Social events help control students behaviour


SOCIAL activities organised in schools help control students behavioural, a primary school headmaster says.
St Mary’s Primary School headmaster Anton Kumeng told The National yesterday that today’s generation of children were exposed to alcohol, smoking and chewing and their behaviour is not good.
“But when we organise events like sports and other social activities, our students get themselves busy and in a way they refrain from doing bad things,” Kumeng said.
He said his primary school had a number of social activities for their students.
He said the activities their students were engaged in included the Girl Guides movement, the Scout movement, Meri Football and other mini sports organised activities within the school.
“With those organised activities, our teachers are engaged in providing counselling to our students, teaching them some basic life skills in regards to Girl Guides and Scout movement, training them to be good leaders and role models in the future.”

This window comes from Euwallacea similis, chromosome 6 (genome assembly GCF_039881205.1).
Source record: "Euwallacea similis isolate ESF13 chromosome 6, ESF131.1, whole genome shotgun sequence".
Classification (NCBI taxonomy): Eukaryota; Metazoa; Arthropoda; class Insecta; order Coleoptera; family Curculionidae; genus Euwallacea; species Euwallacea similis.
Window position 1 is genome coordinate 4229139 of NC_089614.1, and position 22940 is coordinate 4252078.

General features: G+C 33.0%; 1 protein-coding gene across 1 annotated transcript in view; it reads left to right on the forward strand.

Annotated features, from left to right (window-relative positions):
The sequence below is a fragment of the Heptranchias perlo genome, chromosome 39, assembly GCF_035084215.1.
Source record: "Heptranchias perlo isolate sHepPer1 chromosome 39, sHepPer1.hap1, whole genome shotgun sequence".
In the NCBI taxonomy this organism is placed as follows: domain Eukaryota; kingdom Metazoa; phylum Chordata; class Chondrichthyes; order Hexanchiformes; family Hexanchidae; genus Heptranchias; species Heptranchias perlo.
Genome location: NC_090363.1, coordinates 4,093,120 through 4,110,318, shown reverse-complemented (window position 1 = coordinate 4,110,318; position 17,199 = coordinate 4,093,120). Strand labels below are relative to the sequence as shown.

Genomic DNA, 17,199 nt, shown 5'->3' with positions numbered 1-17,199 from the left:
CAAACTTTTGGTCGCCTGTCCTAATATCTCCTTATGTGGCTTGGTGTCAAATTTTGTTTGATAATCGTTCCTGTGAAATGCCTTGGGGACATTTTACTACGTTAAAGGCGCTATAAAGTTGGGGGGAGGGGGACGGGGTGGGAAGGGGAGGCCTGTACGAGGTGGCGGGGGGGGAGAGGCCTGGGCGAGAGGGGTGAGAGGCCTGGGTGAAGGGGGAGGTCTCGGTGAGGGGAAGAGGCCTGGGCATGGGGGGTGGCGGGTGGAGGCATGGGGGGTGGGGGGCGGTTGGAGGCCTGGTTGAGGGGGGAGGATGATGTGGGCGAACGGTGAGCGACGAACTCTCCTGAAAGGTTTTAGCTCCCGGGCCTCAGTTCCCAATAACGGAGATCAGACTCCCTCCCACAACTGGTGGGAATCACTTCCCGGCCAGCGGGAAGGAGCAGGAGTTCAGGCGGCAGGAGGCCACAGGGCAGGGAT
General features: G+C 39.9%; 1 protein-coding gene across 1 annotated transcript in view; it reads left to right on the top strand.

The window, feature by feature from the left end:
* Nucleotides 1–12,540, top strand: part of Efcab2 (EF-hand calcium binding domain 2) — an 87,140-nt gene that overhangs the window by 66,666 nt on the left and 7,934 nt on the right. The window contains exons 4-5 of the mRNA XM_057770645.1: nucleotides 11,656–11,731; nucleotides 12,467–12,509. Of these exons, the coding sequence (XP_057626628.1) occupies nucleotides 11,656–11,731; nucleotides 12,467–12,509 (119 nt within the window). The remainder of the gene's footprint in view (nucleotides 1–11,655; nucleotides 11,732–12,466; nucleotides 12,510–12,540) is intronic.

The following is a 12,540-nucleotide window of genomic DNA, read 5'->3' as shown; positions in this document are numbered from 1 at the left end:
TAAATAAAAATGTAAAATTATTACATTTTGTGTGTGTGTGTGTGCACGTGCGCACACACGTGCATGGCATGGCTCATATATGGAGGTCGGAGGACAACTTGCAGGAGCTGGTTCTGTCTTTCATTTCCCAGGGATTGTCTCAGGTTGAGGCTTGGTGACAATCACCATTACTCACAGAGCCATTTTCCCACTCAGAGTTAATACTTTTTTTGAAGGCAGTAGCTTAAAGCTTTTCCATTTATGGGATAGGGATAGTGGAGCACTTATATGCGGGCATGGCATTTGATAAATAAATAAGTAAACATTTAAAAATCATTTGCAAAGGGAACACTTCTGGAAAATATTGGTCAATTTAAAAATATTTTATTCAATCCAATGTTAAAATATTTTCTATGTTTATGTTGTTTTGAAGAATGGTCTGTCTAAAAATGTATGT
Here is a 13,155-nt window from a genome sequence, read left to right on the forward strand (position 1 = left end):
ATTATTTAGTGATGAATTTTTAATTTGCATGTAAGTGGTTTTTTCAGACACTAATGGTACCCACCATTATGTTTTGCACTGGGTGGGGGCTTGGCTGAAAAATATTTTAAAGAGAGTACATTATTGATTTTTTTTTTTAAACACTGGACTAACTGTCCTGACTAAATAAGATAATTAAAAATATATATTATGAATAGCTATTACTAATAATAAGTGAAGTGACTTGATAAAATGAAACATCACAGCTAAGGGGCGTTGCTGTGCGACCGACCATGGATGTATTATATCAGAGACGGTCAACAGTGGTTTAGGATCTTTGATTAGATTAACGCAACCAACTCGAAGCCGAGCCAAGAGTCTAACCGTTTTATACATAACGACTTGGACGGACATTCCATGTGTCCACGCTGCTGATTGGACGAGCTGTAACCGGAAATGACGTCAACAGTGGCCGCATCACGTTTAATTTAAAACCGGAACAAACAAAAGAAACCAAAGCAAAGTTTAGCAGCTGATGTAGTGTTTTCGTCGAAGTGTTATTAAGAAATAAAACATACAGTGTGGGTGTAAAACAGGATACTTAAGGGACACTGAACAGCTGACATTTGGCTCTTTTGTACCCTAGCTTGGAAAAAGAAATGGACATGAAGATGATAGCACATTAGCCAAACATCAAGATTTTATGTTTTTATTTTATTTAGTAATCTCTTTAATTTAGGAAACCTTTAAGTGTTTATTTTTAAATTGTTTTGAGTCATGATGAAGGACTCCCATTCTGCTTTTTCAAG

Kumeng said those social events helped to improve the students academic performance in school.
“Our school is situated in the centre of Wewak town and our students come from all over the town with their attitudes but we cannot blame them,” he said.
He said the engagement of students in organised activities was one way to address the issues and control them.
“But apart from the organised school events, we also have strict school rules and tough policies in place to control students behaviour,” he said.
Meanwhile, the deputy headmaster Robert Gobout said their Under-14 and 16 Meri football association team would be playing their semi-finals this Saturday with the Moem Primary and the Kreer primary school teams.
“This kind of organised sporting events between schools helps to develop positive behaviours, build their confidence and appreciation towards each other and to create good relationship with their colleagues in other schools,” he said.

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